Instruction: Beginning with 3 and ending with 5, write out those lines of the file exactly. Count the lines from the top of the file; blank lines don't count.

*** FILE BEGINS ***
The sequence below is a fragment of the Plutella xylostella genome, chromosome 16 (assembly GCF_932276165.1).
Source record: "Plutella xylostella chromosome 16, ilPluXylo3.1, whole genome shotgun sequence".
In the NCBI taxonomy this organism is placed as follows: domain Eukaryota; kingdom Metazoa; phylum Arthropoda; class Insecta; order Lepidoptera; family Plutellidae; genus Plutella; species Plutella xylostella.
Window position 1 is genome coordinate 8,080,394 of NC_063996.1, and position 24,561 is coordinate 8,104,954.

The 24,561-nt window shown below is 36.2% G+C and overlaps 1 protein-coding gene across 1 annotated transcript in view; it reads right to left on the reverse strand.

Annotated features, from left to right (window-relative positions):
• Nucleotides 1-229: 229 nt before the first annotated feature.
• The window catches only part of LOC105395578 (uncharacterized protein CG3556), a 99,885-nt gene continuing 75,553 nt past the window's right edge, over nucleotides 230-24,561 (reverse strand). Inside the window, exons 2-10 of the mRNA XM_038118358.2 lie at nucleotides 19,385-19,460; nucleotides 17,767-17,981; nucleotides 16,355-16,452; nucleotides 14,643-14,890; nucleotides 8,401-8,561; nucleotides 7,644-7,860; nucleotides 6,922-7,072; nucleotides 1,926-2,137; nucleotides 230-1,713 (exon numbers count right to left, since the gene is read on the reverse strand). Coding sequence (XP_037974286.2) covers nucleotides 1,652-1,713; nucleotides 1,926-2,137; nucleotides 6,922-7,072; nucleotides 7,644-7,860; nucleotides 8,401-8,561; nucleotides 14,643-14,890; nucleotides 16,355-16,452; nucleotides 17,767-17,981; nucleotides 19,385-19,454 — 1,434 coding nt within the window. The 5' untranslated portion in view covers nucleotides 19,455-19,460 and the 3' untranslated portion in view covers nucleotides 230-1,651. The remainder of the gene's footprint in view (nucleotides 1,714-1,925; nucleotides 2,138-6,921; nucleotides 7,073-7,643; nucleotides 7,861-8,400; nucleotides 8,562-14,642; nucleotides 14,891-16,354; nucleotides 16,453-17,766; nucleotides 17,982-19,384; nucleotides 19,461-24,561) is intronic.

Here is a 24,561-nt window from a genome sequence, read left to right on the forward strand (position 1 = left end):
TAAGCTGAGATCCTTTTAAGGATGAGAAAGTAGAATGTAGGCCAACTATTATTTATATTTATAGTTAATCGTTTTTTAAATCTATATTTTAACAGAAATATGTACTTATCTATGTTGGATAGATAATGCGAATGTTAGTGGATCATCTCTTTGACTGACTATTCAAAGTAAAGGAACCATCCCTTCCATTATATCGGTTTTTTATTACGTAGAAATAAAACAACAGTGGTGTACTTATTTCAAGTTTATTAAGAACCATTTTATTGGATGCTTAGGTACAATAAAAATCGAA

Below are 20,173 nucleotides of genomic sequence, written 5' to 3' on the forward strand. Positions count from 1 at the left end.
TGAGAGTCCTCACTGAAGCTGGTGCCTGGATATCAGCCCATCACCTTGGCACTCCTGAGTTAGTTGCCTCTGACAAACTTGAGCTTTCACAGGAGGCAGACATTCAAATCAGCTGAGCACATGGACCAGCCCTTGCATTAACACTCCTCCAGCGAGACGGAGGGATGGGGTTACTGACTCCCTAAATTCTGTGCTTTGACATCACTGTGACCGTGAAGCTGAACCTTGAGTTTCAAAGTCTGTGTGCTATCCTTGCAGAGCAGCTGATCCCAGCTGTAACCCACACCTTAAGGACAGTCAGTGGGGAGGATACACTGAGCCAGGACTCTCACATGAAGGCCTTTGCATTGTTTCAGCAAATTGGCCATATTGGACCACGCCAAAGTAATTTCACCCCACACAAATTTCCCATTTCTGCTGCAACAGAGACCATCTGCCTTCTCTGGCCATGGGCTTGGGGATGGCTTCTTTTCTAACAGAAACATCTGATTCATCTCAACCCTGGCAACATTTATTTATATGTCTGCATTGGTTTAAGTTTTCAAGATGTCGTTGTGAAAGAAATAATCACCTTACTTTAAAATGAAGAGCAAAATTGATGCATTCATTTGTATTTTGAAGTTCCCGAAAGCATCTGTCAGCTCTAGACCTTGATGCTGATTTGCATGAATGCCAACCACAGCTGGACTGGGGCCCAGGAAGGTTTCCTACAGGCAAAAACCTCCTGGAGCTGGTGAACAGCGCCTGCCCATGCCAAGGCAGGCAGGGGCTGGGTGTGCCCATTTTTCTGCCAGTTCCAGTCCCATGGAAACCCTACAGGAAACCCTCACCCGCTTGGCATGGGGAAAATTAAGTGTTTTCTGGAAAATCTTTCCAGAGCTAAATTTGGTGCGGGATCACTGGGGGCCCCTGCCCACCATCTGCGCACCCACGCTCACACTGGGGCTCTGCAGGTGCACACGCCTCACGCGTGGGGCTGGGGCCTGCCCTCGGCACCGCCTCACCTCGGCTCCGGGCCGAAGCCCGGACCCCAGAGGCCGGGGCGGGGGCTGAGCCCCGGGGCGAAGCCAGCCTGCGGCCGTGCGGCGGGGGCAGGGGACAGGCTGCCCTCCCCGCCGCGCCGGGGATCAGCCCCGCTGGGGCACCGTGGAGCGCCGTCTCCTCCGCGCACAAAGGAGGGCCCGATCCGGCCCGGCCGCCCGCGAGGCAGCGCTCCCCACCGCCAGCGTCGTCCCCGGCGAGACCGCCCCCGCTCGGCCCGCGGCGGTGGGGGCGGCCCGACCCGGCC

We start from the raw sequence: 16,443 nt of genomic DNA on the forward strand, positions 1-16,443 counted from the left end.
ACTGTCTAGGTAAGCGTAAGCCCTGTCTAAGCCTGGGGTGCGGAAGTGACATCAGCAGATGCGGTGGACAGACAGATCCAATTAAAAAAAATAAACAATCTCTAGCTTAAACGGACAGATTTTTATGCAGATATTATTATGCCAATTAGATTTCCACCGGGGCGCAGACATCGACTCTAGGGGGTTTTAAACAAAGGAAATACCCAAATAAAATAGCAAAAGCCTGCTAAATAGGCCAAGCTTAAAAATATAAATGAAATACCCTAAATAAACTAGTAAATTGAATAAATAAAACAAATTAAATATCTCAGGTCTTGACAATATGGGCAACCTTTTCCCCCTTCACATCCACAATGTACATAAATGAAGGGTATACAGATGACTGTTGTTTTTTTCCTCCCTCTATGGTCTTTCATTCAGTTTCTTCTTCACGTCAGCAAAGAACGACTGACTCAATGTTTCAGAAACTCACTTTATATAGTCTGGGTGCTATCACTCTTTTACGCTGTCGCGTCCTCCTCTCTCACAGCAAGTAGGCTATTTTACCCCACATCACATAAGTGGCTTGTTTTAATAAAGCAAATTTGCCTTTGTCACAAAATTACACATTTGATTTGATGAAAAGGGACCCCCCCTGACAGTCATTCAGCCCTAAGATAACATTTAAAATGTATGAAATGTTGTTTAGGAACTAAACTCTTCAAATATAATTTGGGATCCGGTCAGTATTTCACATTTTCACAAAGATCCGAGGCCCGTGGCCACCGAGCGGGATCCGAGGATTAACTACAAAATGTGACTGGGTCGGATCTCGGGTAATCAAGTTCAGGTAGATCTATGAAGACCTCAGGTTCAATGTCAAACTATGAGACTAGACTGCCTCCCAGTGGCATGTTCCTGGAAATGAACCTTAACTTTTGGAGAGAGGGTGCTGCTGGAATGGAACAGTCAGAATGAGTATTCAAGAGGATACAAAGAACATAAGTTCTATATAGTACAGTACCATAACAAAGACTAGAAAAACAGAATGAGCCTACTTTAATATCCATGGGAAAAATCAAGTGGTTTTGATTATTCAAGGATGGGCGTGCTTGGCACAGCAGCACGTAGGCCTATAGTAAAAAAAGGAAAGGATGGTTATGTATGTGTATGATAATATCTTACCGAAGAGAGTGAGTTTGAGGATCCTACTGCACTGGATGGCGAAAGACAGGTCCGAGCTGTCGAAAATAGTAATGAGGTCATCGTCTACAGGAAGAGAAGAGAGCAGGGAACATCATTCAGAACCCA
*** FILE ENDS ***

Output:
In the NCBI taxonomy this organism is placed as follows: domain Eukaryota; kingdom Metazoa; phylum Arthropoda; class Insecta; order Lepidoptera; family Plutellidae; genus Plutella; species Plutella xylostella.
Window position 1 is genome coordinate 8,080,394 of NC_063996.1, and position 24,561 is coordinate 8,104,954.

The 24,561-nt window shown below is 36.2% G+C and overlaps 1 protein-coding gene across 1 annotated transcript in view; it reads right to left on the reverse strand.